The New Yorker has a fabulous article this week about face blindness, which is a condition that I’ve suffered from for years but only recently figured out. Technically it’s called prosopagnosia, and it’s the inability to recognize faces, even when sight is normal. Mine isn’t as severe as the man in the article, who sometimes can’t recognize his own assistant, but I definitely have huge issues with people I haven’t seen SEVERAL times in rapid succession.
And if someone is out of context, I blank them. For example, I volunteer at Cedars Sinai every week, but if I see the the people I work with out of uniform at Whole Foods, I’ll walk right by. Then they think I’m rude, high, or a total freak.
Dating can be a challenge, especially on second or third dates with guys of average height who are wearing suits in a dark restaurant. I’ve developed strategies to cope: I’ll always be early, and text from the bar while pretending to be immersed in my iPhone Sudoku application so he’s forced to tap me on the shoulder. Though once I did blank a guy I’d supposedly been intimate with, so it’s not a perfect system! 😦
What’s even weirder is that I CAN recognize celebrities: Because, like artist Chuck Close (who is also face blind and says he draws portraits of his family so that he can memorize their features), I can identify people much easier from a flat surface, so photos and magazines are no problem.
In addition to people thinking I’m a) aloof or b) a space cadet, a town like LA poses other challenges because I have to use cues like raised eyebrows and smiles to figure out if I’m supposed to know a stranger. Here, EVERYONE is superficially friendly and smiles at attractive women, so I get a lot of ‘false positives’, i.e. men pretending to be know me–and I go right along with it. Two of my male friends have come clean and admitted that our first meeting happened because I actually believed the old ‘Don’t I know you from somewhere?’ chestnut.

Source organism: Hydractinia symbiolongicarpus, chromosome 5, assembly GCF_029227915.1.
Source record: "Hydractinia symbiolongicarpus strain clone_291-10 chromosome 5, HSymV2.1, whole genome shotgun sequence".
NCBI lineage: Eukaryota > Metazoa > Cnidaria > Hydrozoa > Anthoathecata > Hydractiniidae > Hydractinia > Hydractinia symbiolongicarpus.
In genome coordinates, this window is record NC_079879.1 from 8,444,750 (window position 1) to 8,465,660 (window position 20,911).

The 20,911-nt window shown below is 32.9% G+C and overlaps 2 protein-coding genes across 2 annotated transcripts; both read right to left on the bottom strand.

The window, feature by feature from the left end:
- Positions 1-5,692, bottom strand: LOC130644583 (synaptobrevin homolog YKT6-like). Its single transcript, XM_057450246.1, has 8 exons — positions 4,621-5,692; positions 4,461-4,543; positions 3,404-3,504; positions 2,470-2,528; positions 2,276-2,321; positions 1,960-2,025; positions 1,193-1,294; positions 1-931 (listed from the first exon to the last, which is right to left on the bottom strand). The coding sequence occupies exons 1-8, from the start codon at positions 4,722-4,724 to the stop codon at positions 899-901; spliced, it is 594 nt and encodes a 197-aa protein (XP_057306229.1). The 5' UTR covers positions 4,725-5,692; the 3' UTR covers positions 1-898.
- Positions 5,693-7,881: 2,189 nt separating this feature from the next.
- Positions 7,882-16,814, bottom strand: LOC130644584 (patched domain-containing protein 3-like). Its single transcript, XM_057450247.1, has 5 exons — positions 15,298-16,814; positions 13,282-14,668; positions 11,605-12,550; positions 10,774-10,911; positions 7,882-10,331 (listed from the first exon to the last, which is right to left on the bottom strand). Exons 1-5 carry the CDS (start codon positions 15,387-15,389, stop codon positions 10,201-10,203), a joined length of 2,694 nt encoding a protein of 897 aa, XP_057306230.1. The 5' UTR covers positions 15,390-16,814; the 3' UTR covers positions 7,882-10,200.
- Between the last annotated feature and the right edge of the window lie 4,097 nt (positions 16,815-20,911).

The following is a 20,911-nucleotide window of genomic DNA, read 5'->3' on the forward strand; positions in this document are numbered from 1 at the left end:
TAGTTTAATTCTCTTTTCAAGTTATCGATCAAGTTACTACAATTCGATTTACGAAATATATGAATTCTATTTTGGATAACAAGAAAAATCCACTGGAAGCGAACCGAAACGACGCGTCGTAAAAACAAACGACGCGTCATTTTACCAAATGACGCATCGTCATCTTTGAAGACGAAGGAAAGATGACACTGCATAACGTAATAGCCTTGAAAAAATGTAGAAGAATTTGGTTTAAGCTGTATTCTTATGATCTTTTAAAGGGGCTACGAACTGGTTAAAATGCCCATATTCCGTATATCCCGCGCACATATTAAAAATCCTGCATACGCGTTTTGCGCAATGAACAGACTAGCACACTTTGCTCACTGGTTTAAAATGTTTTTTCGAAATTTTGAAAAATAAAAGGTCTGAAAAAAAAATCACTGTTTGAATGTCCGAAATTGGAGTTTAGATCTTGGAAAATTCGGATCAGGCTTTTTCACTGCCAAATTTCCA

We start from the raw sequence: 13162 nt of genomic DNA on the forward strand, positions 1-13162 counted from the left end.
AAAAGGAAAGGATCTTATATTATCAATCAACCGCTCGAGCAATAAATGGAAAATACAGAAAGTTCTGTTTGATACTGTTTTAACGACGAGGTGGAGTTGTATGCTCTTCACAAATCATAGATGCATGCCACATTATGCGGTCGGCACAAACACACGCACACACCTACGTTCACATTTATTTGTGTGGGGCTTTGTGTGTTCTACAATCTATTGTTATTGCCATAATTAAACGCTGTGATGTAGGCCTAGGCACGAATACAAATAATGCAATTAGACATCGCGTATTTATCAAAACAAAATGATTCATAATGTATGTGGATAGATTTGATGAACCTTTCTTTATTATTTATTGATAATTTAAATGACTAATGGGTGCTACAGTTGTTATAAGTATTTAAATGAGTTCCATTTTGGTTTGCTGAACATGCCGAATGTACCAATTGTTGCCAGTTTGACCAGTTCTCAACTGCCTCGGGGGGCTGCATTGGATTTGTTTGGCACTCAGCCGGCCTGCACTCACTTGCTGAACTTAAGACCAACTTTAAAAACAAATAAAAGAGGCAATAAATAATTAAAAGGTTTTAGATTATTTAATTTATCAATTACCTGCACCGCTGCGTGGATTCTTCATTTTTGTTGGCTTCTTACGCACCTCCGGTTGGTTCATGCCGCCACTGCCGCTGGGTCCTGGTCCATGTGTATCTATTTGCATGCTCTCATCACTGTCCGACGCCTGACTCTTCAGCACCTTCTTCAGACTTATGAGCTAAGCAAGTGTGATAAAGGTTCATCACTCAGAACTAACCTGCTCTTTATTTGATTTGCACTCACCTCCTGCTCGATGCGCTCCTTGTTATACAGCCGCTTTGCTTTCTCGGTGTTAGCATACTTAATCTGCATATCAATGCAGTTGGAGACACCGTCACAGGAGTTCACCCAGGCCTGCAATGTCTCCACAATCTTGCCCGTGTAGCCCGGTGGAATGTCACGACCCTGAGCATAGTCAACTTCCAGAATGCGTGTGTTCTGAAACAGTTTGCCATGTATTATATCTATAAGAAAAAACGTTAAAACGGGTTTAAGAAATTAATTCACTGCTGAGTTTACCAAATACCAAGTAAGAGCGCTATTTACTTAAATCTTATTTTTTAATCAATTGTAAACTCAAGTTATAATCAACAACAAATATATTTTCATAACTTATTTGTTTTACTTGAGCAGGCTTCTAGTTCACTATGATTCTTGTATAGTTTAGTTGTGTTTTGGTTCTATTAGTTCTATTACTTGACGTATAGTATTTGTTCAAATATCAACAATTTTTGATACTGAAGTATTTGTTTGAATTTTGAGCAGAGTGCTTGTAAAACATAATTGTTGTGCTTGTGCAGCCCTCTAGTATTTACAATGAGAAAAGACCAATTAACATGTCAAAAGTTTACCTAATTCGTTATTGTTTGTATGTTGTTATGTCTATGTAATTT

Still, I think that face blindness (and my general horrible sense of direction) has brought me other advantages. I don’t have any proof, but I believe that my hearing and ability to read facial expression has gotten much better partially to compensate. It’s also brought me a new respect for how much we don’t know about the human brain.
Research suggests that this condition, in varying forms, could affect up to around 2% of the population. Still, I hope that face blindness doesn’t become the new Attention Defecit Disorder, with everyone claiming to have it. My male friends are already using it as an excuse when they can’t remember the name of a colleague or girl they dated, so that they get sympathy instead of looking totally insensitive!